It was pick up time at the Elementary School. The First Grade teacher quietly approached a mother and asked, “Are you doing anything differently at home?” The woman braced herself and then replied nervously, “Yes, why do you ask?” Moments later, the mom collapsed on the floor of her daughter’s classroom in tears and in shock.
The couple had struggled since the day their precious bundle of joy arrived. For more than six years they travelled around the province of British Columbia consulting various specialists to help resolve her digestive and behavioural challenges in addition to searching online and asking questions in various Facebook Groups.
As a baby, their daughter was described as high needs, spirited, stubborn and colicky. They were told that this was normal and they simply had to get through the period of purple crying and eventually, things would get better. Mom was breastfeeding and restricted her diet by cutting out all gas inducing foods like dairy and caffeine.
They also tried every over-the-counter remedy to try and help relieve her digestive distress but nothing worked. The only thing that would make her feel better and stop the crying was being held upright on their shoulders with hours of rocking or bouncing on a yoga ball.
Out of desperation and frustration Dad would often take his baby for a drive in the car to help her sleep at night when he was too tired from a long day at work. Mom felt guilty and anxious by day because, although not recommended for safety reasons, they relied on a swing in order for her daughter to nap. As much as she loved holding her sleeping baby it was starting to take a toll on her.
A few months later when she was still fussy and inconsolable, based on recommendations from a pediatrician, the couple switched to a special formula. She was diagnosed with reflux and a cow’s milk protein allergy. Mom’s guilt increased; she felt like a failure not being able to produce the right kind of milk for her baby. Unknowingly, she took out her fears and frustrations on her husband by constantly criticizing him in all areas of parenting and their relationship.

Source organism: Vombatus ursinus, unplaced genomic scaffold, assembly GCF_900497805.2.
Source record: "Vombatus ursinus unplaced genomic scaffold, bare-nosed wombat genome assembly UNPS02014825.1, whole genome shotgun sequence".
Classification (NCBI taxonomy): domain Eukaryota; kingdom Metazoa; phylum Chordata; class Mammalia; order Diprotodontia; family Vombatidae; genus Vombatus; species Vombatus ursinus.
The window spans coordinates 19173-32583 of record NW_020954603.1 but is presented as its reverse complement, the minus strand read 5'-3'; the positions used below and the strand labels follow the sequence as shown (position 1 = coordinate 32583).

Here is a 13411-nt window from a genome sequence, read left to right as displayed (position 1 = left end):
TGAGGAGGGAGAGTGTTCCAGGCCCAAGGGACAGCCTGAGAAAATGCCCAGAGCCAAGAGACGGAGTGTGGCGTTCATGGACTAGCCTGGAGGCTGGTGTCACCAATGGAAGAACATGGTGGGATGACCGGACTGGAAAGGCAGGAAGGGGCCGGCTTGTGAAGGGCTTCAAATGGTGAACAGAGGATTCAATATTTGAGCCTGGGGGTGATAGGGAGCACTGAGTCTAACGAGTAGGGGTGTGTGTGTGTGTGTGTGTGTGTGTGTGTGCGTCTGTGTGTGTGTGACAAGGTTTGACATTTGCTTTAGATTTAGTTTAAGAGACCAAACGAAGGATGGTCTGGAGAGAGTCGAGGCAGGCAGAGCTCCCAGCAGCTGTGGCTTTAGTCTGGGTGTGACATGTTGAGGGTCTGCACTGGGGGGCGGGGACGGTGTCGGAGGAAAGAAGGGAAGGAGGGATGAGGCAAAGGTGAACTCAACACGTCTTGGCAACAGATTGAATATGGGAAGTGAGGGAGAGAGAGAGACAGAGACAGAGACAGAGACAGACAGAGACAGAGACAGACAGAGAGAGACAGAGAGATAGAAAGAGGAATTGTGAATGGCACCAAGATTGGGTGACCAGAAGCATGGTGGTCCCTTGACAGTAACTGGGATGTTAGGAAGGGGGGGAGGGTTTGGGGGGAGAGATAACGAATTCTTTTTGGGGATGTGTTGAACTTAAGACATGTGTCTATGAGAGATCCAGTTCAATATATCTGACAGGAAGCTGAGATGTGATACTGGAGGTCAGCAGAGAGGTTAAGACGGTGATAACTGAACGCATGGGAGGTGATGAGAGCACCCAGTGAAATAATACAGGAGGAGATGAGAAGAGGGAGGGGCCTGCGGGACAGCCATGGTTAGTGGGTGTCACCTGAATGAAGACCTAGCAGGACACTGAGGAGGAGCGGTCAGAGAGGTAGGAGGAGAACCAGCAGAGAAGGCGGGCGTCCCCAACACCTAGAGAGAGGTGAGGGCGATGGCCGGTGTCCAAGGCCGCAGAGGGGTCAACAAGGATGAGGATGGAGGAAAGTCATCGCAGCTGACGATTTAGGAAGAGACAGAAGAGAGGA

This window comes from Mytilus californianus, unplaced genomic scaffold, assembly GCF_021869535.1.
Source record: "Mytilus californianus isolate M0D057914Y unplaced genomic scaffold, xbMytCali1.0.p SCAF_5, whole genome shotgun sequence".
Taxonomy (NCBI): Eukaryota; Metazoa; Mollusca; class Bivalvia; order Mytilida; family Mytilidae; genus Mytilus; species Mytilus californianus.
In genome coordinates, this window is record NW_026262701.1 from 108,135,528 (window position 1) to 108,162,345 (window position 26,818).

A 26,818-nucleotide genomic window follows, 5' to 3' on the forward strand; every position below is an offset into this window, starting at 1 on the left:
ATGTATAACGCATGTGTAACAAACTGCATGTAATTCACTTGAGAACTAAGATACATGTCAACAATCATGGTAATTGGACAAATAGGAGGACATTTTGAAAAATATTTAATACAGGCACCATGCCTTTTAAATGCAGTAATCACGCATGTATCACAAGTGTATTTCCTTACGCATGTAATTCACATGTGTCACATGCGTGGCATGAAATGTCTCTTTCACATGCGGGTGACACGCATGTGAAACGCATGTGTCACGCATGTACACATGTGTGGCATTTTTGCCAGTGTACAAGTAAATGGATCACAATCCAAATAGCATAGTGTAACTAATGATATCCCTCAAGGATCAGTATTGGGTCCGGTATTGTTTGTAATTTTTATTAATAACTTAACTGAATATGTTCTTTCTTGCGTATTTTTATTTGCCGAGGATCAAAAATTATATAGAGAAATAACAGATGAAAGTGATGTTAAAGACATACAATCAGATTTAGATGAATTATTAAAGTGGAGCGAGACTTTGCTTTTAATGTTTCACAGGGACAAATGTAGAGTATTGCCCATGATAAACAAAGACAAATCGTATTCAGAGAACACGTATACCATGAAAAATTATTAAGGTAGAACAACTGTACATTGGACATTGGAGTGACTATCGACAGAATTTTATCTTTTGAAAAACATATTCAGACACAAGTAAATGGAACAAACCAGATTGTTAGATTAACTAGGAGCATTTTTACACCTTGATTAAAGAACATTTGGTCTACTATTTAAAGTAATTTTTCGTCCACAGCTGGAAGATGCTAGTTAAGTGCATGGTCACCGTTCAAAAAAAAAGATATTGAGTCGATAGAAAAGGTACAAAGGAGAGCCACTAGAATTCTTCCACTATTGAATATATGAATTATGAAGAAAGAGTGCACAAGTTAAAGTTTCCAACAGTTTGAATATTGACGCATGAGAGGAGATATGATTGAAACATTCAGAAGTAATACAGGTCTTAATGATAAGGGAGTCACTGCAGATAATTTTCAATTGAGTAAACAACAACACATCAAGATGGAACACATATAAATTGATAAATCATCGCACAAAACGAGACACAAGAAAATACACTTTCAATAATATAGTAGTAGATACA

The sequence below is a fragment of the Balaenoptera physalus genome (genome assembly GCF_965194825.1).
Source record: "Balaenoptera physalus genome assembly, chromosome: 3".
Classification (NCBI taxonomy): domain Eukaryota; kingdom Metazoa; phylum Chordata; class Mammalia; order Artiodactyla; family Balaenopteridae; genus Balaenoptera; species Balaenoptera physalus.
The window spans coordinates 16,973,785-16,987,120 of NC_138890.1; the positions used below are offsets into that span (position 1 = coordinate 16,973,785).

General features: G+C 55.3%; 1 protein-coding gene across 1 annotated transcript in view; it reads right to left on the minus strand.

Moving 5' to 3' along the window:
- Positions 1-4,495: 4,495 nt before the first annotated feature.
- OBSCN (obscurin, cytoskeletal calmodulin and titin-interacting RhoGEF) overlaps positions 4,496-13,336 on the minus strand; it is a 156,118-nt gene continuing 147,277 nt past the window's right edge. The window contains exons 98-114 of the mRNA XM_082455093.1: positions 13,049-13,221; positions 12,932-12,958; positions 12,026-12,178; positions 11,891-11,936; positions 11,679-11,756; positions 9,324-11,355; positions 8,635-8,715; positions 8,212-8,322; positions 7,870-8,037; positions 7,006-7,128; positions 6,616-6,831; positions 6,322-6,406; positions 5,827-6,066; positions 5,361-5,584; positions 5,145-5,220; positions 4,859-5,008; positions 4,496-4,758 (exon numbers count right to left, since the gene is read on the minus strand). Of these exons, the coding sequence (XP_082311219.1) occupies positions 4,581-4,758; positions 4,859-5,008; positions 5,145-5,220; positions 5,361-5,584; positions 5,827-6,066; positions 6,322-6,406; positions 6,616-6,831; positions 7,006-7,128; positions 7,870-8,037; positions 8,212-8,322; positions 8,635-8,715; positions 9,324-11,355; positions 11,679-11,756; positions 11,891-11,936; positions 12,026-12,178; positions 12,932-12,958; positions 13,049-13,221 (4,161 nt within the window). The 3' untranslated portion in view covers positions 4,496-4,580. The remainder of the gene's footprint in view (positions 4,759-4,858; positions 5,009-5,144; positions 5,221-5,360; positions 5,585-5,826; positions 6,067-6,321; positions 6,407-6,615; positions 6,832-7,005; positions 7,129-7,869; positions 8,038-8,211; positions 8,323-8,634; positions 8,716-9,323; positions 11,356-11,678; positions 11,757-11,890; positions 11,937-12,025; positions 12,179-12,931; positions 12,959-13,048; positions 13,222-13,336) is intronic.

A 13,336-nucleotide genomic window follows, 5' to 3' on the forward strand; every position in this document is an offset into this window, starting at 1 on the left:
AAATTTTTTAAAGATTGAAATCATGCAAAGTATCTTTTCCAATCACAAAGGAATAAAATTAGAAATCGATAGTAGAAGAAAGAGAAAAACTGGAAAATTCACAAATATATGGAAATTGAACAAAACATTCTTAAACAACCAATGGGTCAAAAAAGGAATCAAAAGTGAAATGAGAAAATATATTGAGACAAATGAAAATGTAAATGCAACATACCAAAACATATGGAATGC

They purchased a special wedge to help their baby sleep on an incline in her crib but every night felt like handling a ticking time bomb. The formula and the antacid medications help relieve some of her symptoms but anytime they placed her in the crib she would immediately wake up and they would have to start the process all over again. The rocking, bouncing, driving and swing use continued.
At the six month mark they started solids in hopes that their daughter would catch up on the growth percentile charts and sleep longer stretches. No amount of effort would help get her to eat. The only food that she seemed to enjoy was rice cereal but only in small amounts. They described her as a ‘snacker’ and by the time she was two years old she was declared a ‘picky eater’. She also suffered from constipation and toilet training was extremely difficult.
By day she was often moody, temperamental and prone to outbursts. Mom decided not to return to work as she feared a daycare would not be able to give her the attention that she needed.
The couple reluctantly agreed to have another baby as they wanted her to have a sibling but they changed their original family plan of four children to two. They worried constantly about having another high needs baby.
Every few months the couple would try a version of sleep training but the eldest daughter, in particular, would cry for hours on end refusing to sleep. One fateful night she vomited in her crib and Dad pulled the plug and said, “Never again”.
As she grew into a toddler and preschooler mom started to dread preschool, play dates and visits with family. She knew that her daughter needed to be socialized but there was always something. Her daughter hit, would pull someone’s hair, was impulsive, unable to share and did not listen.